While my Chéri was on holiday at home, we went to visit the house of the famous Impressionist artist Claude Monet in the nearby village of Giverny. We live a short one hour drive from the village and it was my third visit, but surprisingly my husband had never been there.
These days you have to book your tickets and a time slot on the website. I bought tickets for 9.30am hoping that with the lack of foreign tourists in France this summer, there would be a few people. We arrived a little late, as we always tend to do, and had to queue to walk around the infamous lily pond where there was already quite a crowd, although nothing like the usual crowd of coach parties.
Having visited before, I was mainly hoping to get inspiration for our new garden as we will be moving to a new house next spring. But it is also an immense pleasure to share such places and visits with my husband, who finally realized in his late 50s and after a serious burnout that an “all work and no play” lifestyle is very bad for your health and relationships.
This week I will share with you photographs that I took inside Monet’s home in Giverny. While I was preparing this article, I realized that although, living near Paris, I have had the great pleasure of seeing many of the artist’s paintings in real life, I actually know very little about his life.
Maybe you don’t either, so, I’ve done a little research.
Claude Monet was born on 14 November 1840, in the 9th arrondissement of Paris. He was the second son of Claude Adolphe Monet and Louise Justine Aubrée Monet, both of them second-generation Parisians. In 1845, his family moved to Le Havre in Normandy. His father wanted him to go into the family’s ship-chandling, dealing in supplies for ships, and grocery business, but Monet wanted to become an artist. His mother was a singer, and supported Monet’s desire for a career in art.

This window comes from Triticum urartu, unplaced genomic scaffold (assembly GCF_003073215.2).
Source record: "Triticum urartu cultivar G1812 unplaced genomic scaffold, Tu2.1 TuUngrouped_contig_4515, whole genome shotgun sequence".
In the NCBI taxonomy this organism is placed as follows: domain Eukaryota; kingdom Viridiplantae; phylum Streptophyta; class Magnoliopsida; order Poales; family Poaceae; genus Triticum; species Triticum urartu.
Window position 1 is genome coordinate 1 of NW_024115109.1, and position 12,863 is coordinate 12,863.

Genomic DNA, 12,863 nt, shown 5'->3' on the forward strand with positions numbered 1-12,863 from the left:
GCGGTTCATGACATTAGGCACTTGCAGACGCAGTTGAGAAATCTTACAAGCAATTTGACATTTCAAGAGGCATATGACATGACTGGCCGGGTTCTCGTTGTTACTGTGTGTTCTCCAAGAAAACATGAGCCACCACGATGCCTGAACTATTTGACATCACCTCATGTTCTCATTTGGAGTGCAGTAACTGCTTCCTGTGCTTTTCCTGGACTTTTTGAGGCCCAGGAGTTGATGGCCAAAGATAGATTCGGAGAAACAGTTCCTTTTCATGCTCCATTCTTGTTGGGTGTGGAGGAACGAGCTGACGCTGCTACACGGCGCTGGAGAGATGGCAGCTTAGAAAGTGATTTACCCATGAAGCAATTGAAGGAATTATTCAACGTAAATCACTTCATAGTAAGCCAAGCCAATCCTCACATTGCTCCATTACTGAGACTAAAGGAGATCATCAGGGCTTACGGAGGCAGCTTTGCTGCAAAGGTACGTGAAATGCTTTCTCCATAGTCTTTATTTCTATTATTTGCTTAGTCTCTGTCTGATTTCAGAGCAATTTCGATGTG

On 1 April 1851, Monet entered Le Havre secondary school of the arts. On the beaches of Normandy around 1856 he met fellow artist Eugène Boudin, who became his mentor and taught him to use oil paints. Boudin taught Monet “en plein air” (outdoor) techniques for painting. Monet was then in Paris for several years and met other young painters, including Édouard Manet and others who would become friends and fellow Impressionists.
After drawing a low ballot number in March 1861, Monet was drafted into the First Regiment of African Light Cavalry in Algeria, for a seven-year period of military service. After about a year of garrison duty in Algiers, Monet contracted typhoid fever. Following convalescence, Monet’s aunt intervened to remove him from the army if he agreed to complete a course at an art school.
Disillusioned with the traditional art taught at art schools, in 1862 Monet became a student of Charles Gleyre in Paris, where he met Pierre-Auguste Renoir, Frédéric Bazille and Alfred Sisley. Together they shared new approaches to art, painting the effects of light en plein air with broken colour and rapid brushstrokes.